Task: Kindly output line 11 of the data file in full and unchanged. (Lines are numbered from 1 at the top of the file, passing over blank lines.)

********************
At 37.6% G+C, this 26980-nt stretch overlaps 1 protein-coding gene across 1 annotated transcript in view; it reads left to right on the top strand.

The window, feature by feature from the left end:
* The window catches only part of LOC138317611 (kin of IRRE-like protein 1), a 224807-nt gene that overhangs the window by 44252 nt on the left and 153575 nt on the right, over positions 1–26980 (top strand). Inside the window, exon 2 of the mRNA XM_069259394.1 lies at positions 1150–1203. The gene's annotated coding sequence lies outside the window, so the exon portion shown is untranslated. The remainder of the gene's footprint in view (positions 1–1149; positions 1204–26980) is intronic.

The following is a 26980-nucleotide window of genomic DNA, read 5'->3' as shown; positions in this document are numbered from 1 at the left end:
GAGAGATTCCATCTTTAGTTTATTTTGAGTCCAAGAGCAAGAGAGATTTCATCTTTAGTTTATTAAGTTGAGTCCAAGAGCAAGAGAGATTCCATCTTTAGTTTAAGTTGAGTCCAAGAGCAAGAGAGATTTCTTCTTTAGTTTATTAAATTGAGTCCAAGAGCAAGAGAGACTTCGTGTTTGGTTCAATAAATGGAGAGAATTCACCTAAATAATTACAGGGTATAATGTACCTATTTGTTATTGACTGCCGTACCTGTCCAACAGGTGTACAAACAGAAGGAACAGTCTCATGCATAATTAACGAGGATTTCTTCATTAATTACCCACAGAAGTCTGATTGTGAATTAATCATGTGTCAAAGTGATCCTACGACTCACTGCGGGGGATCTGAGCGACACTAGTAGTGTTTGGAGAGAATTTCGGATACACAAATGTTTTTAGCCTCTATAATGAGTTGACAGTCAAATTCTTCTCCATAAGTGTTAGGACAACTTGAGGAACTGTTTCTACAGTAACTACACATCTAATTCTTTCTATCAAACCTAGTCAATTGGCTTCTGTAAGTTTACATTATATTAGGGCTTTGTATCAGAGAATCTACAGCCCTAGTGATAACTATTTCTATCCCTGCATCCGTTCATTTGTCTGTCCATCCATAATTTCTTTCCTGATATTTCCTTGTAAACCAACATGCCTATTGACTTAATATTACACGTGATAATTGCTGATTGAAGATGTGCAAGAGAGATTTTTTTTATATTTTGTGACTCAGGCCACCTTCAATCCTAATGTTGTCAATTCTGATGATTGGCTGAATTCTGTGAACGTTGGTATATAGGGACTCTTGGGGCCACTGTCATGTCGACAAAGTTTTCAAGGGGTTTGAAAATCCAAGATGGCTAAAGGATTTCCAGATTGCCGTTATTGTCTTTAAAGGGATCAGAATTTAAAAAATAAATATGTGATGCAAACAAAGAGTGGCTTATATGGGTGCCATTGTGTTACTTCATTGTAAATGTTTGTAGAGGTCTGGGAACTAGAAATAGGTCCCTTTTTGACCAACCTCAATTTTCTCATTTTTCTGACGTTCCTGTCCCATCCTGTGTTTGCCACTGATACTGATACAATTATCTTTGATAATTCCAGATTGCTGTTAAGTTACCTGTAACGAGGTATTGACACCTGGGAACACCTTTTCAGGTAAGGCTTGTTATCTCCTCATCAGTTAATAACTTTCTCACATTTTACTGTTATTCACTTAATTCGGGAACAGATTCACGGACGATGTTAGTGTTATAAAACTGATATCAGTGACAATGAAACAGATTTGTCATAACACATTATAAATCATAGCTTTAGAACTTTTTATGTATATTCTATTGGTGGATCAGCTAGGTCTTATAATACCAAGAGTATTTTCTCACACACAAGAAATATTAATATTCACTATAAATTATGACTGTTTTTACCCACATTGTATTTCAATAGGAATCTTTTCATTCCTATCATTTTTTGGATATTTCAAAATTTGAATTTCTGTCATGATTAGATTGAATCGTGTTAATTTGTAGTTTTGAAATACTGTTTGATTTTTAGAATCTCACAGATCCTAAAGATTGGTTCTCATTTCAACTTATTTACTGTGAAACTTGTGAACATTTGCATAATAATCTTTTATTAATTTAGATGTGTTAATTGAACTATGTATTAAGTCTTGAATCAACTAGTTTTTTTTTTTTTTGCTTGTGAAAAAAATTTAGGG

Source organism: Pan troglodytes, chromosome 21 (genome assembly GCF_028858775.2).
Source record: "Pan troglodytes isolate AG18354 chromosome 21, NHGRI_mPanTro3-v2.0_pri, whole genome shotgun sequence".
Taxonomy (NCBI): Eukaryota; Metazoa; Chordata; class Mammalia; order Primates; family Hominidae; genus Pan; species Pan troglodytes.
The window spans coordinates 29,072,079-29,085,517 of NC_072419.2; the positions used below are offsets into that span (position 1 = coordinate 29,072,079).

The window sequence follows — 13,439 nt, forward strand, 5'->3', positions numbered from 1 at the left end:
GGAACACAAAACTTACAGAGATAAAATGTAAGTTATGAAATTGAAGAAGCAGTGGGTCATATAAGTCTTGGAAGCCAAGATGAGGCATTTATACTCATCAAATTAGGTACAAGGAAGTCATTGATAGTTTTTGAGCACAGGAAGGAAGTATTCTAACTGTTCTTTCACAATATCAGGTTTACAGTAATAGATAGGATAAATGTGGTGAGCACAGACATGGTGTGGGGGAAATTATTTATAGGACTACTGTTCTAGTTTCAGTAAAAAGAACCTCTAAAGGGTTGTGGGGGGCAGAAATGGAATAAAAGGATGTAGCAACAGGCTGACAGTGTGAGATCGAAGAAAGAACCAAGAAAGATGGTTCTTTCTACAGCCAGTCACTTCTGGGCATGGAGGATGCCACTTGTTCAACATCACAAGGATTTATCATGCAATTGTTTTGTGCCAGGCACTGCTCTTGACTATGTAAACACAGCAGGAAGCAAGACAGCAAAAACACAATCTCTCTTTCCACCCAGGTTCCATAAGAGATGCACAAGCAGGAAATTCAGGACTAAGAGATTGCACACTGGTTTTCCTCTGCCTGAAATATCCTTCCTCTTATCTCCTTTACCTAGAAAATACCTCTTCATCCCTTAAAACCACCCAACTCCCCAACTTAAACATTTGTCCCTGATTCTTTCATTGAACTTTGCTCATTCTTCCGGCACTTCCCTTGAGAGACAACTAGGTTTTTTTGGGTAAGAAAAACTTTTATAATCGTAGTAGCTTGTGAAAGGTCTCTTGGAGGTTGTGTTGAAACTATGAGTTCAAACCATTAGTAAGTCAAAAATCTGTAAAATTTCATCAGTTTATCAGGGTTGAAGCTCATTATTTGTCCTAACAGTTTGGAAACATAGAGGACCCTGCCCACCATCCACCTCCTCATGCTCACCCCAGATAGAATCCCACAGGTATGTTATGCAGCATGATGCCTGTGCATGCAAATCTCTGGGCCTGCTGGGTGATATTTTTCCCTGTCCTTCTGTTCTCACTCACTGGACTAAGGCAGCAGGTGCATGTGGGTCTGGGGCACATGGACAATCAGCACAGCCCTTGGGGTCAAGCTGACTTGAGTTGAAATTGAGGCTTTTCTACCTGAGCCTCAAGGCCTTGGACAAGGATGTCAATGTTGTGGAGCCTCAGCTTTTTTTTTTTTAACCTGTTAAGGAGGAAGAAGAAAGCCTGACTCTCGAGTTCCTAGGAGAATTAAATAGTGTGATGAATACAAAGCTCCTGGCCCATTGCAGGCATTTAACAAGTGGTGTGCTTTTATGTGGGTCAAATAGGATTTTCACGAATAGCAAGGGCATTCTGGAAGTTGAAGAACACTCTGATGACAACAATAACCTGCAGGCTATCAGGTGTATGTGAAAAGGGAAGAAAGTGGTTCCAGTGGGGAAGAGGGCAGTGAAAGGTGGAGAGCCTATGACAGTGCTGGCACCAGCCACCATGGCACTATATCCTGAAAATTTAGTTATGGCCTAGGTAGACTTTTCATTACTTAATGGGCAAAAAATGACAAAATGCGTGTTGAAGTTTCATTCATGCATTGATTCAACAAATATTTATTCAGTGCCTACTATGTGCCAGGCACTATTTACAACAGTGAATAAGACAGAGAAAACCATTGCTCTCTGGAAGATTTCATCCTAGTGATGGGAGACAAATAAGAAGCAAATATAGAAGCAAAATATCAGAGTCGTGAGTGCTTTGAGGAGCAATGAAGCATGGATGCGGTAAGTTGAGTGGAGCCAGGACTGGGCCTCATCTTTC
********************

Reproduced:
GGAACACAAAACTTACAGAGATAAAATGTAAGTTATGAAATTGAAGAAGCAGTGGGTCATATAAGTCTTGGAAGCCAAGATGAGGCATTTATACTCATCAAATTAGGTACAAGGAAGTCATTGATAGTTTTTGAGCACAGGAAGGAAGTATTCTAACTGTTCTTTCACAATATCAGGTTTACAGTAATAGATAGGATAAATGTGGTGAGCACAGACATGGTGTGGGGGAAATTATTTATAGGACTACTGTTCTAGTTTCAGTAAAAAGAACCTCTAAAGGGTTGTGGGGGGCAGAAATGGAATAAAAGGATGTAGCAACAGGCTGACAGTGTGAGATCGAAGAAAGAACCAAGAAAGATGGTTCTTTCTACAGCCAGTCACTTCTGGGCATGGAGGATGCCACTTGTTCAACATCACAAGGATTTATCATGCAATTGTTTTGTGCCAGGCACTGCTCTTGACTATGTAAACACAGCAGGAAGCAAGACAGCAAAAACACAATCTCTCTTTCCACCCAGGTTCCATAAGAGATGCACAAGCAGGAAATTCAGGACTAAGAGATTGCACACTGGTTTTCCTCTGCCTGAAATATCCTTCCTCTTATCTCCTTTACCTAGAAAATACCTCTTCATCCCTTAAAACCACCCAACTCCCCAACTTAAACATTTGTCCCTGATTCTTTCATTGAACTTTGCTCATTCTTCCGGCACTTCCCTTGAGAGACAACTAGGTTTTTTTGGGTAAGAAAAACTTTTATAATCGTAGTAGCTTGTGAAAGGTCTCTTGGAGGTTGTGTTGAAACTATGAGTTCAAACCATTAGTAAGTCAAAAATCTGTAAAATTTCATCAGTTTATCAGGGTTGAAGCTCATTATTTGTCCTAACAGTTTGGAAACATAGAGGACCCTGCCCACCATCCACCTCCTCATGCTCACCCCAGATAGAATCCCACAGGTATGTTATGCAGCATGATGCCTGTGCATGCAAATCTCTGGGCCTGCTGGGTGATATTTTTCCCTGTCCTTCTGTTCTCACTCACTGGACTAAGGCAGCAGGTGCATGTGGGTCTGGGGCACATGGACAATCAGCACAGCCCTTGGGGTCAAGCTGACTTGAGTTGAAATTGAGGCTTTTCTACCTGAGCCTCAAGGCCTTGGACAAGGATGTCAATGTTGTGGAGCCTCAGCTTTTTTTTTTTTAACCTGTTAAGGAGGAAGAAGAAAGCCTGACTCTCGAGTTCCTAGGAGAATTAAATAGTGTGATGAATACAAAGCTCCTGGCCCATTGCAGGCATTTAACAAGTGGTGTGCTTTTATGTGGGTCAAATAGGATTTTCACGAATAGCAAGGGCATTCTGGAAGTTGAAGAACACTCTGATGACAACAATAACCTGCAGGCTATCAGGTGTATGTGAAAAGGGAAGAAAGTGGTTCCAGTGGGGAAGAGGGCAGTGAAAGGTGGAGAGCCTATGACAGTGCTGGCACCAGCCACCATGGCACTATATCCTGAAAATTTAGTTATGGCCTAGGTAGACTTTTCATTACTTAATGGGCAAAAAATGACAAAATGCGTGTTGAAGTTTCATTCATGCATTGATTCAACAAATATTTATTCAGTGCCTACTATGTGCCAGGCACTATTTACAACAGTGAATAAGACAGAGAAAACCATTGCTCTCTGGAAGATTTCATCCTAGTGATGGGAGACAAATAAGAAGCAAATATAGAAGCAAAATATCAGAGTCGTGAGTGCTTTGAGGAGCAATGAAGCATGGATGCGGTAAGTTGAGTGGAGCCAGGACTGGGCCTCATCTTTC